In addition to all of the aforementioned, there are also sections for smoothies, juices, and teas, salads, snacks, staples, and appetizers.  Speaking of appetizers, once summer fruit season hits, I’m eager to make the Summertime Cherry-Basil Bruschetta and a generous batch of Glowing Strawberry Mango Guacamole.  I think I could eat it alone with a spoon!

Empowered Noodle Bowl with Thai Peanut SauceOne of the things I like best about The Oh She Glows Cookbook is the way that it uses accessible, plant-based ingredients that would be familiar and unintimidating to any eaters – vegan or non-vegan.  I could see serving any of these recipes to people in my life who might be suspicious of dishes heavy in seitan or tofu.  Plus, they’re the kind of whole foods based recipes that just make you feel good, especially at this tail end of winter.

Avery Publishing has allowed me to share a recipe with you today from the book.  I’m sharing this entrée, the Empowered Noodle Bowl.  There are recipes to make it two ways – either in a Thai Peanut sauce or an Orange-Maple Miso sauce.  I made the peanut version, but both look terrific.

Empowered Noodle Bowl

Empowered Noodle Bowl, Two Ways: Thai Peanut & Orange-Maple Miso

Yield: Serves 4

Angela writes, "Choosing between my Thai Peanut and Miso Ginger sauces felt like choosing a favorite child, so of course I had to include both of them in the book. It’s always fun to have options, don’t you think? The miso dressing is a great option if you’re looking for a nut-free noodle dressing, and the Thai peanut dressing is perfect if you are a big fan of creamy peanut or almond butter."


  • 1 large clove garlic
  • 2 tablespoons (30 mL) toasted sesame oil
  • 3 tablespoons (45 mL) natural smooth peanut butter or almond butter
  • 2 teaspoons (10 mL) grated fresh ginger (optional)
  • 3 tablespoons (45 mL) fresh lime juice, plus more as needed
  • 2 tablespoons plus 1 teaspoon (37 mL) low-sodium tamari
  • 1 to 2 teaspoons (5 to 10 mL) granulated sugar
  • 3 tablespoons (45 mL) light miso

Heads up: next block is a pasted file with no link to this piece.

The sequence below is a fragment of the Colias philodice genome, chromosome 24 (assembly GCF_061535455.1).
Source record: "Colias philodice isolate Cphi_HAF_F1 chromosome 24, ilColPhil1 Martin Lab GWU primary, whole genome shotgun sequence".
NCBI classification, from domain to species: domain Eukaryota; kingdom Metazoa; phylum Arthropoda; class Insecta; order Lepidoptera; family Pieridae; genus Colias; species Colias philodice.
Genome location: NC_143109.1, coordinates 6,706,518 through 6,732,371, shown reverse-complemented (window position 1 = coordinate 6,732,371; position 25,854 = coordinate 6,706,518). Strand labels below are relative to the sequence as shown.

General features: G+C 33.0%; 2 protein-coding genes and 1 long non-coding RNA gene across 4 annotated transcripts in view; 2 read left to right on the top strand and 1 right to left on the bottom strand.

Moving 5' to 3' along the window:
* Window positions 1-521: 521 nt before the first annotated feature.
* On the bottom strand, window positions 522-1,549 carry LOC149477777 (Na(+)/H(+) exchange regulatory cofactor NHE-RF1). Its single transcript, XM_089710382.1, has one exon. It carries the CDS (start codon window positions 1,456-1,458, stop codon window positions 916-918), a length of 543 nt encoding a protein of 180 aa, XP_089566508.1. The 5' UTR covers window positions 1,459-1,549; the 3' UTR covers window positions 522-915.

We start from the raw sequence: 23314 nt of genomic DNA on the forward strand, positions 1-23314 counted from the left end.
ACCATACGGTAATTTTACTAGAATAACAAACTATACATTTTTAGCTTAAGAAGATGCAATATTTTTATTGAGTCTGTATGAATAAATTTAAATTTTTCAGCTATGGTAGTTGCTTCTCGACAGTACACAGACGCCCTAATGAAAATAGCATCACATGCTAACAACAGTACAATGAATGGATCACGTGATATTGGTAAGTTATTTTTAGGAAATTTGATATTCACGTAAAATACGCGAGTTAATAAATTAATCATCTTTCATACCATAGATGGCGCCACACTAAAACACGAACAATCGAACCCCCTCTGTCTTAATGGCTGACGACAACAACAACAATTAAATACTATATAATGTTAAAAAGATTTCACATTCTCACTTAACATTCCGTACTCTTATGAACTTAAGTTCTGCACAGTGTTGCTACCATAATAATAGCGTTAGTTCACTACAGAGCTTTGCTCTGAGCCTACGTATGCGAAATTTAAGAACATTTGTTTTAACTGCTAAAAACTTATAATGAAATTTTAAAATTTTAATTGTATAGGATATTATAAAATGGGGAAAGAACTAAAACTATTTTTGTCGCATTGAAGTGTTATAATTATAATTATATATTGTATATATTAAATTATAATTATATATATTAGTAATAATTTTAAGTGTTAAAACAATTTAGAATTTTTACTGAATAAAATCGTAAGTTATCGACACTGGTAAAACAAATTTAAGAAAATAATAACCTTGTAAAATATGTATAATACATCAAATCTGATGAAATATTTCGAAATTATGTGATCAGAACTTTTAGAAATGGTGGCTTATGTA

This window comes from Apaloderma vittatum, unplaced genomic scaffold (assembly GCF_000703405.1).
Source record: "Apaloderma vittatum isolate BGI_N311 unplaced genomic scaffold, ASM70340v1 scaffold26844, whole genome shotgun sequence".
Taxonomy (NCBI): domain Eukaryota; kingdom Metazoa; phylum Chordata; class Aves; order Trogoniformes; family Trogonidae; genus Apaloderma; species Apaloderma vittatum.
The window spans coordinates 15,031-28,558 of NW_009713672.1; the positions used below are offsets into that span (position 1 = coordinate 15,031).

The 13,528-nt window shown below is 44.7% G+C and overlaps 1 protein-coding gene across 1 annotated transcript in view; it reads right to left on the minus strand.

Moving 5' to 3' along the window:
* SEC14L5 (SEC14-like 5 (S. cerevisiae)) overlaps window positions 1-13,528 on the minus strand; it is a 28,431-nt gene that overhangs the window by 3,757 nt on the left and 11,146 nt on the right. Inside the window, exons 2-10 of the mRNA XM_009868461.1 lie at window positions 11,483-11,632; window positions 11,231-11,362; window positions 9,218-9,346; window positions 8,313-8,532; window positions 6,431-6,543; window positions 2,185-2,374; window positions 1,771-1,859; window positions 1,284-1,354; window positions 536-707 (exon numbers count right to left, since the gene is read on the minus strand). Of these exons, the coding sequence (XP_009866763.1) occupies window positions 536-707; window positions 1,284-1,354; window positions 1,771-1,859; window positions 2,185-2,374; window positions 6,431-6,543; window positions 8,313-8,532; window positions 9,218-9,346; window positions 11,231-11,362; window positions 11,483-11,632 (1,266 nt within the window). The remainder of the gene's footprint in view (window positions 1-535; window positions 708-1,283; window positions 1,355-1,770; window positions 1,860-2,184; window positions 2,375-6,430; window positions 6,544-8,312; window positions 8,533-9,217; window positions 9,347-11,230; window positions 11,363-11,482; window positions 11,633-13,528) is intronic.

• 2 tablespoons (30 mL) rice vinegar
  • 1 tablespoon (15 mL) toasted sesame oil
  • 1 tablespoon (15 mL) tahini
  • 1/4 cup (60 mL) fresh orange juice
  • 1 teaspoon (5 mL) maple syrup
  • 4 ounces (115 g) gluten-free soba (buckwheat) noodles
  • Extra-virgin olive oil, for the noodles
  • 1 (16-ounce/454-g) bag frozen shelled edamame, thawed
  • 1 red bell pepper, diced
  • 1/2 seedless (English) cucumber, diced
  • 1 carrot, julienned
  • 4 green onions, chopped, plus more for serving
  • 1/4 cup (60 mL) fresh cilantro leaves, chopped
  • Sesame seeds, for serving


    Either make the Thai Peanut Sauce:
  1. In a mini or regular food processor, combine the garlic, sesame oil, peanut butter, ginger (if using), lime juice, tamari, sugar (if using), and 2 to 3 tablespoons (30–45 mL) water. Process until combined.
  2. Or make the Orange-Maple Miso Dressing:
  3. In a mini or regular food processor, combine the miso, vinegar, sesame oil, tahini, orange juice, water, and maple syrup and process until well combined.
  4. Make the Salad:
  5. Cook the soba noodles according to the instructions on the package. Be sure not to overcook them—they should only take 5 to 9 minutes, depending on the brand.
  6. Drain the noodles and rinse them under cold water.
  7. Transfer the noodles to a large bowl and toss them with a drizzle of extra-virgin olive oil (this prevents the noodles from sticking together).
  8. Add the edamame, bell pepper, cucumber, carrot, green onions, and cilantro to the bowl with the noodles and toss until well combined.
  9. Pour your desired amount of the dressing over the salad and toss to coat. (Any leftover dressing will keep in an airtight container in the refrigerator for up to 1 week.)
  10. Portion the salad into 4 bowls and garnish each serving with a sprinkle of sesame seeds and some green onions. Serve any leftover dressing on the side.


For a soy-free Thai Peanut Sauce, replace the tamari with coconut aminos. To make this dish completely soy-free, omit the edamame as well. If you need a soy-free and gluten-free miso, look for chickpea miso. My go-to brand is South River Miso and it’s absolutely lovely in this sauce. For a raw version, serve this noodle bowl with spiralized or julienned zucchini, instead of the soba noodles.

Reprinted by arrangement with AVERY, a member of Penguin Group (USA) LLC, A Penguin Random House Company. Copyright © GLO BAKERY CORPORATION, 2014.

Empowered Noodle BowlThe publisher has also generously offered one copy of the book to a reader of Cadry’s Kitchen for a giveaway!  (Sorry, United States residents only.)  Please use the form below to enter.  Best of luck!

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Disclaimer: I was given this book to review but the thoughts and opinions are totally my own.  This post contains Amazon affiliate links.